Right out of college, after only one year, I gave up on acting as a career because I saw quickly that I wouldn’t be able to make a living from it, and that I’d have to do A LOT of bad work and work with bad people until I finally found something fun. But then that fun would only last three months at best. The thought that I’d have to look for work every three months was enough to make me understand that there was much more to life than that kind of suffering.  So I moved to television… 😉 A much more satisfactory metier…

My meditation practice, and Isabel’s way of writing, focuses on staying right where you are and looking at THAT, just that and nothing else. Don’t let your mind wander. Isabel has this wonderful paragraph toward the end of the book where she describes the abusive inner monologue that greets her every morning: “Don’t eat the bread, do you think the weight will fall off by itself? You’ve been writing for over twenty years and still you haven’t learned anything…” etc. I don’t do that to myself, I’m much kinder about my accomplishments, but I do tend to think of my world too small. I forget where I’ve been, where I am, and where I’ll be going soon and allow myself, instead, to get caught up with “what if?” Dreaming. Dreaming when we’re asleep is fine, but “What if” doesn’t exist and has no value when we’re awake. Only “this is” has value, only the knowledge of love has value, and so today I will try to stay in the present, learn something, and reflect on all the love in my life. That’s enough for one day.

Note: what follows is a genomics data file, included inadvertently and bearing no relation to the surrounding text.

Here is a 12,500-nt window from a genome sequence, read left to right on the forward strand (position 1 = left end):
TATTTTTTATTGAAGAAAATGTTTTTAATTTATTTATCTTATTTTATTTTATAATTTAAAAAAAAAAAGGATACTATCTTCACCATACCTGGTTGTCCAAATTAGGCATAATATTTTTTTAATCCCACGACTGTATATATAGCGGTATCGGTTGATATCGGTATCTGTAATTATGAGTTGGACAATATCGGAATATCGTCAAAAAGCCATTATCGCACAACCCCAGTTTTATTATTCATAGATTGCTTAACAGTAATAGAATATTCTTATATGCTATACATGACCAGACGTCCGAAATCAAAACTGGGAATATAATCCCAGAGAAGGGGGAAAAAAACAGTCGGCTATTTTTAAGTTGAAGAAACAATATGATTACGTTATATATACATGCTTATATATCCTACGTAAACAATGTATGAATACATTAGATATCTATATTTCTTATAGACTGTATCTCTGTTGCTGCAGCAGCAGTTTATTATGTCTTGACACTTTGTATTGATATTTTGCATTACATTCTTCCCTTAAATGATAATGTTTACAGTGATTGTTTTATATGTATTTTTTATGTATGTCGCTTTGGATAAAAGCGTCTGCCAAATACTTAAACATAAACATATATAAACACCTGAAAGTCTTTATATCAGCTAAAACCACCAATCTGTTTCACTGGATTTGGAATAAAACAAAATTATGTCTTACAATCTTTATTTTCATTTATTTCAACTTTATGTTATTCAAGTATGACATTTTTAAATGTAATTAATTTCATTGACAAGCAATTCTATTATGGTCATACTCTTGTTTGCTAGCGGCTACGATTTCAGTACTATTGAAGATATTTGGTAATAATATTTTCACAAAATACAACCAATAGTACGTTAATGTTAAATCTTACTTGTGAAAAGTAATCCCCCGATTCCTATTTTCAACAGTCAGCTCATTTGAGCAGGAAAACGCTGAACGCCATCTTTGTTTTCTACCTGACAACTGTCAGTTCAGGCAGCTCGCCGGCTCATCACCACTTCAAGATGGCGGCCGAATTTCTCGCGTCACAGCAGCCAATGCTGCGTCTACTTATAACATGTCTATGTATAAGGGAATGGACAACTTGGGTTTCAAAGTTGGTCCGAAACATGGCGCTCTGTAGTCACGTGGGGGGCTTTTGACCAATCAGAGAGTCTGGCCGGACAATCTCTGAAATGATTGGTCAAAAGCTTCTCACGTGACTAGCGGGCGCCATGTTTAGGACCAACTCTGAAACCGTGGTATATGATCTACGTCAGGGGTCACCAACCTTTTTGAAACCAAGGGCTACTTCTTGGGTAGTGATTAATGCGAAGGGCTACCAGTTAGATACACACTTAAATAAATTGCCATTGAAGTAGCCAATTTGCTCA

Dear Mom: Where I’m At Today

March 18, 2010 By: admin Category: Happiness, Health, House, Living, Meditation, Mom, Unemployment, Valet Battleship Parking